It give me an opportunity to check out the other area’s. The Execute stage where Joachim Garraud was playing was about 50% filled, which isn’t bad at all as he had to compete with Tiesto and Sander van Doorn. While walking past the stage I heard Alice Deejay “Better Off Alone” in some mash-up. Yeah, I know what you’re thinking, Alice Deejay on the former Trance Energy…
Sander van Doorn was playing in the Connect stage, which even had two lasers. The room was filled around 75%. The sound was pretty good in here, although the ‘highs’ were quite loud. Sander played some nice music, mostly tracks with big electro climaxes, but also a couple of more melodic tracks giving me some hints of trance. Of course his hit “Koko” was played as well.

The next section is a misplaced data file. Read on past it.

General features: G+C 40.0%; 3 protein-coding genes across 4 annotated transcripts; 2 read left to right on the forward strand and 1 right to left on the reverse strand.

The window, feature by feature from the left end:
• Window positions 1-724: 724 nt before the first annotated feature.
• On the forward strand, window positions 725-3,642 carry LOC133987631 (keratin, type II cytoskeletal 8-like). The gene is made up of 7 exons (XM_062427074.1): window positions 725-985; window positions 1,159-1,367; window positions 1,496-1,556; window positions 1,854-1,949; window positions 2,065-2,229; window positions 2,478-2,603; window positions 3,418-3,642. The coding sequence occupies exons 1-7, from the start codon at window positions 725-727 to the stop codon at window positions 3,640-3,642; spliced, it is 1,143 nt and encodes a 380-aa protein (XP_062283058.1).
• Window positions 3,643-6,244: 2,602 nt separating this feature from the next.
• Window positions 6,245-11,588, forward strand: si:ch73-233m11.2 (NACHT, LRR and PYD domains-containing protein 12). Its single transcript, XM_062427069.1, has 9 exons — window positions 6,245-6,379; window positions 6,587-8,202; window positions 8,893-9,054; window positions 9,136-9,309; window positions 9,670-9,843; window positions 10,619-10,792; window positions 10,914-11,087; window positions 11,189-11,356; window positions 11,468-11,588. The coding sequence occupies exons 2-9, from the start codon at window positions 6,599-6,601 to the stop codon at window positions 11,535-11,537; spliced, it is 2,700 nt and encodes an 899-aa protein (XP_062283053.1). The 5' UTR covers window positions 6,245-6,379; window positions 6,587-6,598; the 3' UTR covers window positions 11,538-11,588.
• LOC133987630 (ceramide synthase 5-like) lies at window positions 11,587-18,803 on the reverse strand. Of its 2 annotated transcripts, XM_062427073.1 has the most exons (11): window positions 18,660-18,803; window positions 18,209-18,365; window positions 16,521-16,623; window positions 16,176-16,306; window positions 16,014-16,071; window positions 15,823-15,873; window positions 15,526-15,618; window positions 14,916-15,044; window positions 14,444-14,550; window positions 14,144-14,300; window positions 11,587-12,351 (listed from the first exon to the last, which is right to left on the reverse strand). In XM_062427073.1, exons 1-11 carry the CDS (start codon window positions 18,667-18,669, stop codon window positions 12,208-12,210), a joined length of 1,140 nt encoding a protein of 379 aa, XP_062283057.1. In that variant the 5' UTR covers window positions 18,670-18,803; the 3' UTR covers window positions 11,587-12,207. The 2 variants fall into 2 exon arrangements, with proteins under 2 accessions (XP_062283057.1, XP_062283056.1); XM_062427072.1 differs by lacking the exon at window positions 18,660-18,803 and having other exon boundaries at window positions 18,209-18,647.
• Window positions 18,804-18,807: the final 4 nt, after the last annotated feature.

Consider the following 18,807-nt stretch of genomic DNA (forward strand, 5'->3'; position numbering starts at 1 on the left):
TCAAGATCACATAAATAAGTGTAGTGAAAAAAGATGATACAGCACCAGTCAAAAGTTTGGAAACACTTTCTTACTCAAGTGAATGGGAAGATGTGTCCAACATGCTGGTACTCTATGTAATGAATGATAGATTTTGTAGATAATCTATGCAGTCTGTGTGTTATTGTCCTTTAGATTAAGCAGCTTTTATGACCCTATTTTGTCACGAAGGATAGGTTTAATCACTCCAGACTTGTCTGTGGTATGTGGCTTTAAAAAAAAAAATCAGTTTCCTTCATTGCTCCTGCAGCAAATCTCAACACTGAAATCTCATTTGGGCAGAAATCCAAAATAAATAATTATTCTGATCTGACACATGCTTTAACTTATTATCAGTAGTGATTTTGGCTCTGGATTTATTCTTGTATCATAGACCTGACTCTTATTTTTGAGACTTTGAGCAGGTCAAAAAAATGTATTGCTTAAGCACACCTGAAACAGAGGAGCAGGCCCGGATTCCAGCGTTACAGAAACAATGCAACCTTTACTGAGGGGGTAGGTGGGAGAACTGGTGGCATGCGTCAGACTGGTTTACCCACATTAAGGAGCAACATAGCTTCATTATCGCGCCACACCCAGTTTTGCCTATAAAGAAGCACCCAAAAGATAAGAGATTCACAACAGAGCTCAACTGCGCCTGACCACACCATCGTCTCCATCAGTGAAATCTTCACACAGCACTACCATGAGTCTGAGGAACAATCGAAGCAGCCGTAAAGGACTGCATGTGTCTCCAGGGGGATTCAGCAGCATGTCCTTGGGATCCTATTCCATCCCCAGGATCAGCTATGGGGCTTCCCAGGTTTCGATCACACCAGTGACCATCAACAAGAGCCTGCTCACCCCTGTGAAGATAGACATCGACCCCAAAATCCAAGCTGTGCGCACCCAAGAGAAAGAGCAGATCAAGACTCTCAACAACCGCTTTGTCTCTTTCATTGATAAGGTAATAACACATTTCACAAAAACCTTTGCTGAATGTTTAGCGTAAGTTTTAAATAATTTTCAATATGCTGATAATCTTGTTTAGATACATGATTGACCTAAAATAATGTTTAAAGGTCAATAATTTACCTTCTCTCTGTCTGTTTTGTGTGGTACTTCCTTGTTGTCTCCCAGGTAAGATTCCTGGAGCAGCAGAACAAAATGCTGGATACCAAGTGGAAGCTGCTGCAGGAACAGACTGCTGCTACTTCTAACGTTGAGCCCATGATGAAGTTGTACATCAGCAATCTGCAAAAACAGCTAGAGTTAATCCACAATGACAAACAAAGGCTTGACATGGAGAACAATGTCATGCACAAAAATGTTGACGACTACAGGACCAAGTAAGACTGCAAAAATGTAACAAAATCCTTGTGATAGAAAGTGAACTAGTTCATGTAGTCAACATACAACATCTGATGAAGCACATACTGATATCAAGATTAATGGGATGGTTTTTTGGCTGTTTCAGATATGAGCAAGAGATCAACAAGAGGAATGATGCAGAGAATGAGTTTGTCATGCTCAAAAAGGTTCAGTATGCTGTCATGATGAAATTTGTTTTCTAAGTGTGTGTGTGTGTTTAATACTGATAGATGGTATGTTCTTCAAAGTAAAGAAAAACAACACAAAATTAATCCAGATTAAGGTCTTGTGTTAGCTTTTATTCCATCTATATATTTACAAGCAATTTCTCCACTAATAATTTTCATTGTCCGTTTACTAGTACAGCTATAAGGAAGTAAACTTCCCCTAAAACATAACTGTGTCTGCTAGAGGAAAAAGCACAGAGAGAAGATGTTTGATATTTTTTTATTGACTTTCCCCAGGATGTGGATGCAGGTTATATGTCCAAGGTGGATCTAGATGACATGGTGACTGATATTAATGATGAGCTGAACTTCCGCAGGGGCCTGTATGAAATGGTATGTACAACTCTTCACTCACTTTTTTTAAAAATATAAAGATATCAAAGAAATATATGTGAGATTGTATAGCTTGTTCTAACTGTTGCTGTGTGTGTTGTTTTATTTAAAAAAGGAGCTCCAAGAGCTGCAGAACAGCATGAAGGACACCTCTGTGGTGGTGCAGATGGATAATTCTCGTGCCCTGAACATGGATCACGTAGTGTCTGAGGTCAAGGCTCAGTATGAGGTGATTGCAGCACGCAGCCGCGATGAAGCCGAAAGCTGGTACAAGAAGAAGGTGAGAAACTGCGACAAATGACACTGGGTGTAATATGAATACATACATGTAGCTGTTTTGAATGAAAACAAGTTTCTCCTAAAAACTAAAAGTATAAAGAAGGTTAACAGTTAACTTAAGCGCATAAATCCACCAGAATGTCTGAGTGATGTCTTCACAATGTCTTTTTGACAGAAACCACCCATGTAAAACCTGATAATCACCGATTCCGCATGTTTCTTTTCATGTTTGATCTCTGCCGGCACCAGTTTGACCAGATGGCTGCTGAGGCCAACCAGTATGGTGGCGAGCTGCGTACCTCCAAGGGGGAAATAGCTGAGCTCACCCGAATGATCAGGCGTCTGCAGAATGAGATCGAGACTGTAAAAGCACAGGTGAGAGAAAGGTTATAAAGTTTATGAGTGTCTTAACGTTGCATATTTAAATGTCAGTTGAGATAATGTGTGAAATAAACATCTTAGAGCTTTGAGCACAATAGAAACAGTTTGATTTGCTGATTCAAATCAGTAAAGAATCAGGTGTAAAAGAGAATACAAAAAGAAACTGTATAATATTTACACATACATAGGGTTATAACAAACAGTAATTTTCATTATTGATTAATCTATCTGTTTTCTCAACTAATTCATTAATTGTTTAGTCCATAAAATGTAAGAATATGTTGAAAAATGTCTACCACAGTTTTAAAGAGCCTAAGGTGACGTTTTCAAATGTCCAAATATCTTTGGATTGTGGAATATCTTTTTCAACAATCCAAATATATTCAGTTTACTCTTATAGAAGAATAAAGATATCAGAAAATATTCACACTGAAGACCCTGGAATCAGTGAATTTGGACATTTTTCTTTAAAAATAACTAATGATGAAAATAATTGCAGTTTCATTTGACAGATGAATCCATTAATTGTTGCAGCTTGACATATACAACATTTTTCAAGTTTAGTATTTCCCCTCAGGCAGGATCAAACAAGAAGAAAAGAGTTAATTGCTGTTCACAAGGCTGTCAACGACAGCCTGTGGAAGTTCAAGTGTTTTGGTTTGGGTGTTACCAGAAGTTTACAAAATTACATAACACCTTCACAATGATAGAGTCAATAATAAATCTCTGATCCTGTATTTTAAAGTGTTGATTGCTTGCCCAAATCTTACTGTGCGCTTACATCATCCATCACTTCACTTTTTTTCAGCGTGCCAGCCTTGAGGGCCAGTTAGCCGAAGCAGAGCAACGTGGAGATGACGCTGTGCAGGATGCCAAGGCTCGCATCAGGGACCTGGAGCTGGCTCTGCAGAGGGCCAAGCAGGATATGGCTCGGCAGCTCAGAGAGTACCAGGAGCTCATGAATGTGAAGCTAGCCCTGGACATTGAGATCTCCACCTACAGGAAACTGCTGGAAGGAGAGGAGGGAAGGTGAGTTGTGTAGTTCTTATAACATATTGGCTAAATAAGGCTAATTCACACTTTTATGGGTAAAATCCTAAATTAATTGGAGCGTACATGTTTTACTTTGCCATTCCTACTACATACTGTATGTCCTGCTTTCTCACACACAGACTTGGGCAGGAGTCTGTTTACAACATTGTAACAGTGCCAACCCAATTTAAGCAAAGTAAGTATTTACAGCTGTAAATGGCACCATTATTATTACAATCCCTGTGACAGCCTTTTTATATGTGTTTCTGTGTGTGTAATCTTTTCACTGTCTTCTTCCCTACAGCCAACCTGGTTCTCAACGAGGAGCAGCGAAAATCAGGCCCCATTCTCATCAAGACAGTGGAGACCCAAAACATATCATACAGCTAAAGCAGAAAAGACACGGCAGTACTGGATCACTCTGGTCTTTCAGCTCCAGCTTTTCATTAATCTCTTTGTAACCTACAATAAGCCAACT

After Sander we left for the main stage again, to see Hardwell. Tiesto was playing his last tracks, “Maximal Crazy” and “Zero 76”. The volume was lowered again so the sound-quality was sublime at this point. Hardwell is in my opinion the perfect artist to describe the ‘Energy’ event and its sound with. Big electro basslines and strong trouse melodies, this is what Hardwell is all about. The official anthem “Cobra” sounded great and I also recognized his “Encoded” and “Love Comes Again” remix.
It was time for the special 1-hour Sander van Doorn set, but I was disappointed with him playing at least 4 tracks that I already heard in his previous set, in the Connect Stage. Of course as trance fan I hoped Sander would take it to the next level for a bit, but he kept it on the housey side, although being still enjoyable for me. At the end of his set I heard “Renegade” incoming, and what I expected (but not hoped) happened, it was the mash-up with “Zombie Nation”.